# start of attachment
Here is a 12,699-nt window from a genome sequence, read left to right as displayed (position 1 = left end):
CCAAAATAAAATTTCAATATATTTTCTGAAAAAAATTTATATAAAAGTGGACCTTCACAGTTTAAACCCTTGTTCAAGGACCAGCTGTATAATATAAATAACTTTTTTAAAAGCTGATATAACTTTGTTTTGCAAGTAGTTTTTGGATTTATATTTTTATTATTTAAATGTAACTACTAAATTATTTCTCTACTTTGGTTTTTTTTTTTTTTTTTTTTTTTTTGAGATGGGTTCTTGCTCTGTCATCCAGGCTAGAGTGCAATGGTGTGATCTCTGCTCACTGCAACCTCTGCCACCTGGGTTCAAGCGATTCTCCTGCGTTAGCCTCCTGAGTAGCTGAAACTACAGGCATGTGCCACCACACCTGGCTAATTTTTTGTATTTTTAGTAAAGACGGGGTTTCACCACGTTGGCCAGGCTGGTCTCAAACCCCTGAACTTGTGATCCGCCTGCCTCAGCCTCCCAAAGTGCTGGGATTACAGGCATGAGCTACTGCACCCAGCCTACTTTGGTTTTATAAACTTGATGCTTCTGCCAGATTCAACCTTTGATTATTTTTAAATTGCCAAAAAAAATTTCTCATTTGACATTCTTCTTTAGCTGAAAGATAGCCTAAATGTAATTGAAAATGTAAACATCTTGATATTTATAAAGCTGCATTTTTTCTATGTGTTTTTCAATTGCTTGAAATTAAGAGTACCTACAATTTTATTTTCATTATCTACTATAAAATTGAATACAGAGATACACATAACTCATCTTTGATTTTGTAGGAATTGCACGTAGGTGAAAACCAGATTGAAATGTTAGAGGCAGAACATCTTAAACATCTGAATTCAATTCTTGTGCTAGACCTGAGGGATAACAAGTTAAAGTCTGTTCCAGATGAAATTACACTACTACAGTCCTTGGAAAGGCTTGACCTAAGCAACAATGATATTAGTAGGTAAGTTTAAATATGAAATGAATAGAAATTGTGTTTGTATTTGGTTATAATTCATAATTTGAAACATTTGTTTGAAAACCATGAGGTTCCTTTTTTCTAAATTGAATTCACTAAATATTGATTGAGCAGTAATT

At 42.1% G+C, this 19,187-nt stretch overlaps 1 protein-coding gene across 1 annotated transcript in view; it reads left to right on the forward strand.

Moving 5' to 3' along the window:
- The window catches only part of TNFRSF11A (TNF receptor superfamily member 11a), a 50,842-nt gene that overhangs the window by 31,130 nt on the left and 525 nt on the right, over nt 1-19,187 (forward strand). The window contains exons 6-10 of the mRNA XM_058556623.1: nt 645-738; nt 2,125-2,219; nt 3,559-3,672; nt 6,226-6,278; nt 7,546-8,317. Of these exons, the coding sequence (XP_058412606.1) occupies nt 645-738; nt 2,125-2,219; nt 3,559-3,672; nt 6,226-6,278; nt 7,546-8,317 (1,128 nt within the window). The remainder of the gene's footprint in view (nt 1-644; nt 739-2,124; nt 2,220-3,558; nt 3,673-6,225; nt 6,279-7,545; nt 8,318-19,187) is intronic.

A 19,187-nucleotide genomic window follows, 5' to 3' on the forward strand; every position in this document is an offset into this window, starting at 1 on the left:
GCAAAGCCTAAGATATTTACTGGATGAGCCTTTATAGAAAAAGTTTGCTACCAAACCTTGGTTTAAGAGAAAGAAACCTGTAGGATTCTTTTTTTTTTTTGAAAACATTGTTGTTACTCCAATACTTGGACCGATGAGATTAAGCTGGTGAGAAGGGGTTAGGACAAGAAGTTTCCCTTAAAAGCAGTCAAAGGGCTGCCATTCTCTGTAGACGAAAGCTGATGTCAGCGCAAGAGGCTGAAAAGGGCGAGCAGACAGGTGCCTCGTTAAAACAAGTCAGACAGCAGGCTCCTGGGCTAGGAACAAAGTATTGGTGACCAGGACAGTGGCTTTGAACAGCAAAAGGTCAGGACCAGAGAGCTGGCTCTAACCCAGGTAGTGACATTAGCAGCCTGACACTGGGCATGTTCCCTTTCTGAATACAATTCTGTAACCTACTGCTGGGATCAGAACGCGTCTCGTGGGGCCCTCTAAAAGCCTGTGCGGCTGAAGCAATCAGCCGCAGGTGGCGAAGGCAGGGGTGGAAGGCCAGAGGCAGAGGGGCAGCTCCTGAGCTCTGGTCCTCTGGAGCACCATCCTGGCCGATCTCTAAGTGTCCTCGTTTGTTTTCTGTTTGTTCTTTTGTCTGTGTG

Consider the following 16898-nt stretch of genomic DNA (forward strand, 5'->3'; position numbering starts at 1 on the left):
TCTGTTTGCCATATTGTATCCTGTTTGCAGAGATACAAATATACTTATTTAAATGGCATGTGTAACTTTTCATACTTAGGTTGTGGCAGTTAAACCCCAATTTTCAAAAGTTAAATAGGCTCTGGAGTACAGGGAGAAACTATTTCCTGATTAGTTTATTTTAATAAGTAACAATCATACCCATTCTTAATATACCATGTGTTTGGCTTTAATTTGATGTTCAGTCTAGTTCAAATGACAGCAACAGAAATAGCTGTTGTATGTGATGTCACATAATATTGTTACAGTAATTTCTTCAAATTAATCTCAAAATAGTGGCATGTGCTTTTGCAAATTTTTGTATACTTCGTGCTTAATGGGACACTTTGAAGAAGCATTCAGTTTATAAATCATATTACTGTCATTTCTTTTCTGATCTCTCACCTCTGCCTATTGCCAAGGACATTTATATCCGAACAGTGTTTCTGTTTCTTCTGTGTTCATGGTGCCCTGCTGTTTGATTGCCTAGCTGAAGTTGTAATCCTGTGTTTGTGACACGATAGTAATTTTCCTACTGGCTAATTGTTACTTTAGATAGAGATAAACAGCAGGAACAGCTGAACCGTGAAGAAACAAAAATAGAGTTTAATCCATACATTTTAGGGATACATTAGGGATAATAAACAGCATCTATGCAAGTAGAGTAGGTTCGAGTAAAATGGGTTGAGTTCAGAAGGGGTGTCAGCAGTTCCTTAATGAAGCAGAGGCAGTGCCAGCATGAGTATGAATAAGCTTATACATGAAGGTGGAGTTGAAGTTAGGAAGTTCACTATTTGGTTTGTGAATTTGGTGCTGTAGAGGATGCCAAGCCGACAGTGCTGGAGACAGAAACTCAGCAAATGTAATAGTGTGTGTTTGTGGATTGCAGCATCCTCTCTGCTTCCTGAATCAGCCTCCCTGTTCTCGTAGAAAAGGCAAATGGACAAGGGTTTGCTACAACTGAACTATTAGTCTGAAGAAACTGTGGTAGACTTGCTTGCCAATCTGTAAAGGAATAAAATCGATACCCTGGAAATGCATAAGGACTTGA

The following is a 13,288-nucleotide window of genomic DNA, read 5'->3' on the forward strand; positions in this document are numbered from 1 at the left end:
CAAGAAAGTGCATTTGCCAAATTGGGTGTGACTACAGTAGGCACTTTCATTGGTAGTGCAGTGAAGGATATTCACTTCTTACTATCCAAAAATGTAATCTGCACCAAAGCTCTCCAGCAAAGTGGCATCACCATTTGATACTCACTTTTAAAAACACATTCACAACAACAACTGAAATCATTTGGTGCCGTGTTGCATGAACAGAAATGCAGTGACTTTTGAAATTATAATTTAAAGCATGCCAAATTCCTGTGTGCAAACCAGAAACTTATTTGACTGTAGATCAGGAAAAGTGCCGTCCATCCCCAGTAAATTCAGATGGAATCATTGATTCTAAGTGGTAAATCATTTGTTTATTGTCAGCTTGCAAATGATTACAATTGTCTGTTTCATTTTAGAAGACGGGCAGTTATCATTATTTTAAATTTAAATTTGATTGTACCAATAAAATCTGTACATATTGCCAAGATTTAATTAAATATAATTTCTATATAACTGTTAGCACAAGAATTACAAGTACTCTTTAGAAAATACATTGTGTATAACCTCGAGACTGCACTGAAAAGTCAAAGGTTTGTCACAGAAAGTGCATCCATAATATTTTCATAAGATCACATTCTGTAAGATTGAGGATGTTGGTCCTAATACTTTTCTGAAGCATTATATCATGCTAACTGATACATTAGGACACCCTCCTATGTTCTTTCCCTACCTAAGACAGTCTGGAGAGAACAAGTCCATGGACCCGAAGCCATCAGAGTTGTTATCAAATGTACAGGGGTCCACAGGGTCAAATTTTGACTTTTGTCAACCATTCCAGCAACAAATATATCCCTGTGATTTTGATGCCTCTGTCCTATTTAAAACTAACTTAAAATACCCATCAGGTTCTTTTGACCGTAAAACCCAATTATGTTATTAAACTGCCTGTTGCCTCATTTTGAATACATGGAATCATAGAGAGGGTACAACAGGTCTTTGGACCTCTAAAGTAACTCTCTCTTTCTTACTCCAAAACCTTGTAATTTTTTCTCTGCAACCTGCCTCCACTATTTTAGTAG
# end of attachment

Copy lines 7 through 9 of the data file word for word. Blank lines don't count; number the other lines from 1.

GCAAAGCCTAAGATATTTACTGGATGAGCCTTTATAGAAAAAGTTTGCTACCAAACCTTGGTTTAAGAGAAAGAAACCTGTAGGATTCTTTTTTTTTTTTGAAAACATTGTTGTTACTCCAATACTTGGACCGATGAGATTAAGCTGGTGAGAAGGGGTTAGGACAAGAAGTTTCCCTTAAAAGCAGTCAAAGGGCTGCCATTCTCTGTAGACGAAAGCTGATGTCAGCGCAAGAGGCTGAAAAGGGCGAGCAGACAGGTGCCTCGTTAAAACAAGTCAGACAGCAGGCTCCTGGGCTAGGAACAAAGTATTGGTGACCAGGACAGTGGCTTTGAACAGCAAAAGGTCAGGACCAGAGAGCTGGCTCTAACCCAGGTAGTGACATTAGCAGCCTGACACTGGGCATGTTCCCTTTCTGAATACAATTCTGTAACCTACTGCTGGGATCAGAACGCGTCTCGTGGGGCCCTCTAAAAGCCTGTGCGGCTGAAGCAATCAGCCGCAGGTGGCGAAGGCAGGGGTGGAAGGCCAGAGGCAGAGGGGCAGCTCCTGAGCTCTGGTCCTCTGGAGCACCATCCTGGCCGATCTCTAAGTGTCCTCGTTTGTTTTCTGTTTGTTCTTTTGTCTGTGTG

Consider the following 16898-nt stretch of genomic DNA (forward strand, 5'->3'; position numbering starts at 1 on the left):
TCTGTTTGCCATATTGTATCCTGTTTGCAGAGATACAAATATACTTATTTAAATGGCATGTGTAACTTTTCATACTTAGGTTGTGGCAGTTAAACCCCAATTTTCAAAAGTTAAATAGGCTCTGGAGTACAGGGAGAAACTATTTCCTGATTAGTTTATTTTAATAAGTAACAATCATACCCATTCTTAATATACCATGTGTTTGGCTTTAATTTGATGTTCAGTCTAGTTCAAATGACAGCAACAGAAATAGCTGTTGTATGTGATGTCACATAATATTGTTACAGTAATTTCTTCAAATTAATCTCAAAATAGTGGCATGTGCTTTTGCAAATTTTTGTATACTTCGTGCTTAATGGGACACTTTGAAGAAGCATTCAGTTTATAAATCATATTACTGTCATTTCTTTTCTGATCTCTCACCTCTGCCTATTGCCAAGGACATTTATATCCGAACAGTGTTTCTGTTTCTTCTGTGTTCATGGTGCCCTGCTGTTTGATTGCCTAGCTGAAGTTGTAATCCTGTGTTTGTGACACGATAGTAATTTTCCTACTGGCTAATTGTTACTTTAGATAGAGATAAACAGCAGGAACAGCTGAACCGTGAAGAAACAAAAATAGAGTTTAATCCATACATTTTAGGGATACATTAGGGATAATAAACAGCATCTATGCAAGTAGAGTAGGTTCGAGTAAAATGGGTTGAGTTCAGAAGGGGTGTCAGCAGTTCCTTAATGAAGCAGAGGCAGTGCCAGCATGAGTATGAATAAGCTTATACATGAAGGTGGAGTTGAAGTTAGGAAGTTCACTATTTGGTTTGTGAATTTGGTGCTGTAGAGGATGCCAAGCCGACAGTGCTGGAGACAGAAACTCAGCAAATGTAATAGTGTGTGTTTGTGGATTGCAGCATCCTCTCTGCTTCCTGAATCAGCCTCCCTGTTCTCGTAGAAAAGGCAAATGGACAAGGGTTTGCTACAACTGAACTATTAGTCTGAAGAAACTGTGGTAGACTTGCTTGCCAATCTGTAAAGGAATAAAATCGATACCCTGGAAATGCATAAGGACTTGA